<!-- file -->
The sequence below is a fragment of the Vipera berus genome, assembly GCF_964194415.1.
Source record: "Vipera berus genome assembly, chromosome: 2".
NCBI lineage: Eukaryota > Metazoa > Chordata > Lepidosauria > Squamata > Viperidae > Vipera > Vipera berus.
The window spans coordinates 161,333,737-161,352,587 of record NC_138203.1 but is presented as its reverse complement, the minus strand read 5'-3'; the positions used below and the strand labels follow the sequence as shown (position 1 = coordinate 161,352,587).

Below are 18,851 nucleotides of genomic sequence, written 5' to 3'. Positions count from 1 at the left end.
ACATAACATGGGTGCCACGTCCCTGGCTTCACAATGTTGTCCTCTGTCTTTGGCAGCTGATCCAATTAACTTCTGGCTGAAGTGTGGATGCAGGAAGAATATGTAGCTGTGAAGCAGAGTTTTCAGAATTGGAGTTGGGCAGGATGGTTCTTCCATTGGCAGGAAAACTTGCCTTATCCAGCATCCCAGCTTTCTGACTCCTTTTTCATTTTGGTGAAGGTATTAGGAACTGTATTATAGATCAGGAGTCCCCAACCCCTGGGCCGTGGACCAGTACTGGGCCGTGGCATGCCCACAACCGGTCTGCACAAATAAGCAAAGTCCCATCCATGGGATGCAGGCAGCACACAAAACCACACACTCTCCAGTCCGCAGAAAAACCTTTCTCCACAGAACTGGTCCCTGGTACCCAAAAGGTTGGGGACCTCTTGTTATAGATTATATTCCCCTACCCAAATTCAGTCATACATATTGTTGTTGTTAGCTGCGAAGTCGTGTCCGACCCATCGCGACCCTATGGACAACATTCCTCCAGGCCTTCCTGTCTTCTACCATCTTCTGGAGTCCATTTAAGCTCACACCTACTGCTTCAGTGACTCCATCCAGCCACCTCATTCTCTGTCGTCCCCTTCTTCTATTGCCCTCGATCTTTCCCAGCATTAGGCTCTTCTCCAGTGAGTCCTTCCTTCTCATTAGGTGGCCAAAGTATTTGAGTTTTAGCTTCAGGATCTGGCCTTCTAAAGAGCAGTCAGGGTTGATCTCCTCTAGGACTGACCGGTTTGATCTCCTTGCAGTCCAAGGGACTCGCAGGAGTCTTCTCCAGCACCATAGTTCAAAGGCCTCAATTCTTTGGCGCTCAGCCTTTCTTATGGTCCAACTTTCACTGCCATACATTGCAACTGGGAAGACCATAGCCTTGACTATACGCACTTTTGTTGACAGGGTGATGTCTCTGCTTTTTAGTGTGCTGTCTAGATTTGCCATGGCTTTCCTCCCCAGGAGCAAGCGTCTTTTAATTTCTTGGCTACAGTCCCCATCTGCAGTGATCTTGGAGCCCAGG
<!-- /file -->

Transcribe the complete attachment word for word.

The sequence below is a fragment of the Vipera berus genome, assembly GCF_964194415.1.
Source record: "Vipera berus genome assembly, chromosome: 2".
NCBI lineage: Eukaryota > Metazoa > Chordata > Lepidosauria > Squamata > Viperidae > Vipera > Vipera berus.
The window spans coordinates 161,333,737-161,352,587 of record NC_138203.1 but is presented as its reverse complement, the minus strand read 5'-3'; the positions used below and the strand labels follow the sequence as shown (position 1 = coordinate 161,352,587).

Below are 18,851 nucleotides of genomic sequence, written 5' to 3'. Positions count from 1 at the left end.
ACATAACATGGGTGCCACGTCCCTGGCTTCACAATGTTGTCCTCTGTCTTTGGCAGCTGATCCAATTAACTTCTGGCTGAAGTGTGGATGCAGGAAGAATATGTAGCTGTGAAGCAGAGTTTTCAGAATTGGAGTTGGGCAGGATGGTTCTTCCATTGGCAGGAAAACTTGCCTTATCCAGCATCCCAGCTTTCTGACTCCTTTTTCATTTTGGTGAAGGTATTAGGAACTGTATTATAGATCAGGAGTCCCCAACCCCTGGGCCGTGGACCAGTACTGGGCCGTGGCATGCCCACAACCGGTCTGCACAAATAAGCAAAGTCCCATCCATGGGATGCAGGCAGCACACAAAACCACACACTCTCCAGTCCGCAGAAAAACCTTTCTCCACAGAACTGGTCCCTGGTACCCAAAAGGTTGGGGACCTCTTGTTATAGATTATATTCCCCTACCCAAATTCAGTCATACATATTGTTGTTGTTAGCTGCGAAGTCGTGTCCGACCCATCGCGACCCTATGGACAACATTCCTCCAGGCCTTCCTGTCTTCTACCATCTTCTGGAGTCCATTTAAGCTCACACCTACTGCTTCAGTGACTCCATCCAGCCACCTCATTCTCTGTCGTCCCCTTCTTCTATTGCCCTCGATCTTTCCCAGCATTAGGCTCTTCTCCAGTGAGTCCTTCCTTCTCATTAGGTGGCCAAAGTATTTGAGTTTTAGCTTCAGGATCTGGCCTTCTAAAGAGCAGTCAGGGTTGATCTCCTCTAGGACTGACCGGTTTGATCTCCTTGCAGTCCAAGGGACTCGCAGGAGTCTTCTCCAGCACCATAGTTCAAAGGCCTCAATTCTTTGGCGCTCAGCCTTTCTTATGGTCCAACTTTCACTGCCATACATTGCAACTGGGAAGACCATAGCCTTGACTATACGCACTTTTGTTGACAGGGTGATGTCTCTGCTTTTTAGTGTGCTGTCTAGATTTGCCATGGCTTTCCTCCCCAGGAGCAAGCGTCTTTTAATTTCTTGGCTACAGTCCCCATCTGCAGTGATCTTGGAGCCCAGG